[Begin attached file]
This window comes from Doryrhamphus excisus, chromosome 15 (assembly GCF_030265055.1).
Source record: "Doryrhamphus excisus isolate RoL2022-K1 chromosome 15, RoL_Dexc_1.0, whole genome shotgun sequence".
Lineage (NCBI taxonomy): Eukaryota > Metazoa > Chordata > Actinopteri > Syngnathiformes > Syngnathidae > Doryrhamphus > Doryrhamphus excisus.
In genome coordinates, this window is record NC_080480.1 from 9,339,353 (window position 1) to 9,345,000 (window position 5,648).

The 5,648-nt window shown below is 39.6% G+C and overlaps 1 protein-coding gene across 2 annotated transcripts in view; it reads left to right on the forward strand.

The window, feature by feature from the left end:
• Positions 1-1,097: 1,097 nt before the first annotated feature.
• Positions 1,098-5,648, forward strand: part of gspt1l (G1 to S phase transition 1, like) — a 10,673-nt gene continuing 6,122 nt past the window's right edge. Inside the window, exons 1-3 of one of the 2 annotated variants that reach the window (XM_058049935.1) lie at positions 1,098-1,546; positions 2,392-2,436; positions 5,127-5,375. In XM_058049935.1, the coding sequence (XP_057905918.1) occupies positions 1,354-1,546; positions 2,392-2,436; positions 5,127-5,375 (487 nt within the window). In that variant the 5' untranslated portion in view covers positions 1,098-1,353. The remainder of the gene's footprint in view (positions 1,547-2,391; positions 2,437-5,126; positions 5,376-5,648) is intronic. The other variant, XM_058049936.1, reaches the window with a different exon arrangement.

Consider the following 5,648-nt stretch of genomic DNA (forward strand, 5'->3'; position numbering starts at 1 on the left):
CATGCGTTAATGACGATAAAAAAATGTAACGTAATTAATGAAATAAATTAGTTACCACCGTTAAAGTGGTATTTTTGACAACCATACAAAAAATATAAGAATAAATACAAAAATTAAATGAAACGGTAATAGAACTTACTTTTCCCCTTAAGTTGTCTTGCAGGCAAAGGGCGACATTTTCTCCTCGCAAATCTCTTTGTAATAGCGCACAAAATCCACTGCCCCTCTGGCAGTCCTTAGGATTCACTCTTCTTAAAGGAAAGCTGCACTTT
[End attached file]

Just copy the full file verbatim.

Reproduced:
This window comes from Doryrhamphus excisus, chromosome 15 (assembly GCF_030265055.1).
Source record: "Doryrhamphus excisus isolate RoL2022-K1 chromosome 15, RoL_Dexc_1.0, whole genome shotgun sequence".
Lineage (NCBI taxonomy): Eukaryota > Metazoa > Chordata > Actinopteri > Syngnathiformes > Syngnathidae > Doryrhamphus > Doryrhamphus excisus.
In genome coordinates, this window is record NC_080480.1 from 9,339,353 (window position 1) to 9,345,000 (window position 5,648).

The 5,648-nt window shown below is 39.6% G+C and overlaps 1 protein-coding gene across 2 annotated transcripts in view; it reads left to right on the forward strand.

The window, feature by feature from the left end:
• Positions 1-1,097: 1,097 nt before the first annotated feature.
• Positions 1,098-5,648, forward strand: part of gspt1l (G1 to S phase transition 1, like) — a 10,673-nt gene continuing 6,122 nt past the window's right edge. Inside the window, exons 1-3 of one of the 2 annotated variants that reach the window (XM_058049935.1) lie at positions 1,098-1,546; positions 2,392-2,436; positions 5,127-5,375. In XM_058049935.1, the coding sequence (XP_057905918.1) occupies positions 1,354-1,546; positions 2,392-2,436; positions 5,127-5,375 (487 nt within the window). In that variant the 5' untranslated portion in view covers positions 1,098-1,353. The remainder of the gene's footprint in view (positions 1,547-2,391; positions 2,437-5,126; positions 5,376-5,648) is intronic. The other variant, XM_058049936.1, reaches the window with a different exon arrangement.

Consider the following 5,648-nt stretch of genomic DNA (forward strand, 5'->3'; position numbering starts at 1 on the left):
CATGCGTTAATGACGATAAAAAAATGTAACGTAATTAATGAAATAAATTAGTTACCACCGTTAAAGTGGTATTTTTGACAACCATACAAAAAATATAAGAATAAATACAAAAATTAAATGAAACGGTAATAGAACTTACTTTTCCCCTTAAGTTGTCTTGCAGGCAAAGGGCGACATTTTCTCCTCGCAAATCTCTTTGTAATAGCGCACAAAATCCACTGCCCCTCTGGCAGTCCTTAGGATTCACTCTTCTTAAAGGAAAGCTGCACTTT